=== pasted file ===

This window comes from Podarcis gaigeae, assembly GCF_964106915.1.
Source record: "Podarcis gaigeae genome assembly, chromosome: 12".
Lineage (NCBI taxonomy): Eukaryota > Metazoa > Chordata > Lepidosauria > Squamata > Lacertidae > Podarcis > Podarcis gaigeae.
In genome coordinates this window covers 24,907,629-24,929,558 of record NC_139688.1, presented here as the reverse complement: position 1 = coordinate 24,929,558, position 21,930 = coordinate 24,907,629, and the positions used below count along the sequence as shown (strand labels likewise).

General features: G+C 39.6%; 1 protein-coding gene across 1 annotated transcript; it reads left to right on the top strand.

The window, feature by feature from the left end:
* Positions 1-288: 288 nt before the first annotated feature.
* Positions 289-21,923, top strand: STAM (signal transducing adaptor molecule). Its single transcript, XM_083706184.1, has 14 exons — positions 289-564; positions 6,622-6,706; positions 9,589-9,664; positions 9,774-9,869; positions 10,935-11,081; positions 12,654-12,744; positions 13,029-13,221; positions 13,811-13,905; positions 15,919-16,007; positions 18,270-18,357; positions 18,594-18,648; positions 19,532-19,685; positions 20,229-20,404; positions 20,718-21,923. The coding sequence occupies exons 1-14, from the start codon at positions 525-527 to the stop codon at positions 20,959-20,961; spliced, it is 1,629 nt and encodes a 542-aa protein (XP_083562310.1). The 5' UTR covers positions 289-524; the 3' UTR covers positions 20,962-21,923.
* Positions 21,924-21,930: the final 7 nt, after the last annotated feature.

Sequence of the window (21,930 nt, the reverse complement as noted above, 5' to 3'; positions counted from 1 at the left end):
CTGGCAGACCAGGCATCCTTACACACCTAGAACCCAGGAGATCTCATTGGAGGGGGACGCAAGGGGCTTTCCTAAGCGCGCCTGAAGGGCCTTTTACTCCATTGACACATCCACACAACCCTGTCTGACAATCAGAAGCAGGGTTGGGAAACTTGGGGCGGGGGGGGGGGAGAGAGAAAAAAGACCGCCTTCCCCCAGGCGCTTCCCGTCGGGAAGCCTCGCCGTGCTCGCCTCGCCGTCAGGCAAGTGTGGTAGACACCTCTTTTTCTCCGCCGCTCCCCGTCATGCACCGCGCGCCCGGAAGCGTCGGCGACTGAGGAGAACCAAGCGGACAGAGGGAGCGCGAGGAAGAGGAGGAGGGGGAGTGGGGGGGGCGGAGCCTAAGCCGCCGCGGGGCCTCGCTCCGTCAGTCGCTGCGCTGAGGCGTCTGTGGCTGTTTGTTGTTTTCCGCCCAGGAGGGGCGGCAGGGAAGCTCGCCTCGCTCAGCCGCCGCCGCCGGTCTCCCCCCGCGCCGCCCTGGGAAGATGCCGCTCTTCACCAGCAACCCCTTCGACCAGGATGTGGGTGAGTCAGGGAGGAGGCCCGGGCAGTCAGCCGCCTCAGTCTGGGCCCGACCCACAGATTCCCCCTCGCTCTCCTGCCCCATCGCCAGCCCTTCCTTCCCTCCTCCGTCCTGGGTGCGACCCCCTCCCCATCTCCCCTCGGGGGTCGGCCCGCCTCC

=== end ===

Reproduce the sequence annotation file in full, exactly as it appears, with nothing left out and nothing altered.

This window comes from Podarcis gaigeae, assembly GCF_964106915.1.
Source record: "Podarcis gaigeae genome assembly, chromosome: 12".
Lineage (NCBI taxonomy): Eukaryota > Metazoa > Chordata > Lepidosauria > Squamata > Lacertidae > Podarcis > Podarcis gaigeae.
In genome coordinates this window covers 24,907,629-24,929,558 of record NC_139688.1, presented here as the reverse complement: position 1 = coordinate 24,929,558, position 21,930 = coordinate 24,907,629, and the positions used below count along the sequence as shown (strand labels likewise).

General features: G+C 39.6%; 1 protein-coding gene across 1 annotated transcript; it reads left to right on the top strand.

The window, feature by feature from the left end:
* Positions 1-288: 288 nt before the first annotated feature.
* Positions 289-21,923, top strand: STAM (signal transducing adaptor molecule). Its single transcript, XM_083706184.1, has 14 exons — positions 289-564; positions 6,622-6,706; positions 9,589-9,664; positions 9,774-9,869; positions 10,935-11,081; positions 12,654-12,744; positions 13,029-13,221; positions 13,811-13,905; positions 15,919-16,007; positions 18,270-18,357; positions 18,594-18,648; positions 19,532-19,685; positions 20,229-20,404; positions 20,718-21,923. The coding sequence occupies exons 1-14, from the start codon at positions 525-527 to the stop codon at positions 20,959-20,961; spliced, it is 1,629 nt and encodes a 542-aa protein (XP_083562310.1). The 5' UTR covers positions 289-524; the 3' UTR covers positions 20,962-21,923.
* Positions 21,924-21,930: the final 7 nt, after the last annotated feature.

Sequence of the window (21,930 nt, the reverse complement as noted above, 5' to 3'; positions counted from 1 at the left end):
CTGGCAGACCAGGCATCCTTACACACCTAGAACCCAGGAGATCTCATTGGAGGGGGACGCAAGGGGCTTTCCTAAGCGCGCCTGAAGGGCCTTTTACTCCATTGACACATCCACACAACCCTGTCTGACAATCAGAAGCAGGGTTGGGAAACTTGGGGCGGGGGGGGGGGAGAGAGAAAAAAGACCGCCTTCCCCCAGGCGCTTCCCGTCGGGAAGCCTCGCCGTGCTCGCCTCGCCGTCAGGCAAGTGTGGTAGACACCTCTTTTTCTCCGCCGCTCCCCGTCATGCACCGCGCGCCCGGAAGCGTCGGCGACTGAGGAGAACCAAGCGGACAGAGGGAGCGCGAGGAAGAGGAGGAGGGGGAGTGGGGGGGGCGGAGCCTAAGCCGCCGCGGGGCCTCGCTCCGTCAGTCGCTGCGCTGAGGCGTCTGTGGCTGTTTGTTGTTTTCCGCCCAGGAGGGGCGGCAGGGAAGCTCGCCTCGCTCAGCCGCCGCCGCCGGTCTCCCCCCGCGCCGCCCTGGGAAGATGCCGCTCTTCACCAGCAACCCCTTCGACCAGGATGTGGGTGAGTCAGGGAGGAGGCCCGGGCAGTCAGCCGCCTCAGTCTGGGCCCGACCCACAGATTCCCCCTCGCTCTCCTGCCCCATCGCCAGCCCTTCCTTCCCTCCTCCGTCCTGGGTGCGACCCCCTCCCCATCTCCCCTCGGGGGTCGGCCCGCCTCC